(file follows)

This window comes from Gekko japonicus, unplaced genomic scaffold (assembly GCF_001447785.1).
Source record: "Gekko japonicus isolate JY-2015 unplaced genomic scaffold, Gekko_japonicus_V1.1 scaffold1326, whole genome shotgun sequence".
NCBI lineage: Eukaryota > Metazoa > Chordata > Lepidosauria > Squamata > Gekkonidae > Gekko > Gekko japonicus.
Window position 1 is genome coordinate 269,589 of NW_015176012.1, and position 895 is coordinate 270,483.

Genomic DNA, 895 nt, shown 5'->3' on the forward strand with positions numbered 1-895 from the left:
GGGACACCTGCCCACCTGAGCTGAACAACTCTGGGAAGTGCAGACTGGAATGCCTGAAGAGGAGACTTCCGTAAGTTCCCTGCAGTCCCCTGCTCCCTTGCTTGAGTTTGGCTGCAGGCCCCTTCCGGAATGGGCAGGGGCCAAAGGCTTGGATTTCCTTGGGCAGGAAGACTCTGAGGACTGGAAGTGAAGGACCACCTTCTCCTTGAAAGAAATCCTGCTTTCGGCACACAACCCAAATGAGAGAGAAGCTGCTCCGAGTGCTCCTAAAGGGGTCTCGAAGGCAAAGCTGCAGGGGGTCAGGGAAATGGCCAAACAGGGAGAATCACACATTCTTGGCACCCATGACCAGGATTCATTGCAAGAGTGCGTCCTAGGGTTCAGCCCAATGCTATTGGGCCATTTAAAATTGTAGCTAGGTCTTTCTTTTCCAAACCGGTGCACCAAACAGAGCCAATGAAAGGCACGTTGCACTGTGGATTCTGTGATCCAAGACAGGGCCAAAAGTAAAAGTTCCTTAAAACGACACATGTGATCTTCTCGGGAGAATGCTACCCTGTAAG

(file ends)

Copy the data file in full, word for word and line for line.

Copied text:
This window comes from Gekko japonicus, unplaced genomic scaffold (assembly GCF_001447785.1).
Source record: "Gekko japonicus isolate JY-2015 unplaced genomic scaffold, Gekko_japonicus_V1.1 scaffold1326, whole genome shotgun sequence".
NCBI lineage: Eukaryota > Metazoa > Chordata > Lepidosauria > Squamata > Gekkonidae > Gekko > Gekko japonicus.
Window position 1 is genome coordinate 269,589 of NW_015176012.1, and position 895 is coordinate 270,483.

Genomic DNA, 895 nt, shown 5'->3' on the forward strand with positions numbered 1-895 from the left:
GGGACACCTGCCCACCTGAGCTGAACAACTCTGGGAAGTGCAGACTGGAATGCCTGAAGAGGAGACTTCCGTAAGTTCCCTGCAGTCCCCTGCTCCCTTGCTTGAGTTTGGCTGCAGGCCCCTTCCGGAATGGGCAGGGGCCAAAGGCTTGGATTTCCTTGGGCAGGAAGACTCTGAGGACTGGAAGTGAAGGACCACCTTCTCCTTGAAAGAAATCCTGCTTTCGGCACACAACCCAAATGAGAGAGAAGCTGCTCCGAGTGCTCCTAAAGGGGTCTCGAAGGCAAAGCTGCAGGGGGTCAGGGAAATGGCCAAACAGGGAGAATCACACATTCTTGGCACCCATGACCAGGATTCATTGCAAGAGTGCGTCCTAGGGTTCAGCCCAATGCTATTGGGCCATTTAAAATTGTAGCTAGGTCTTTCTTTTCCAAACCGGTGCACCAAACAGAGCCAATGAAAGGCACGTTGCACTGTGGATTCTGTGATCCAAGACAGGGCCAAAAGTAAAAGTTCCTTAAAACGACACATGTGATCTTCTCGGGAGAATGCTACCCTGTAAG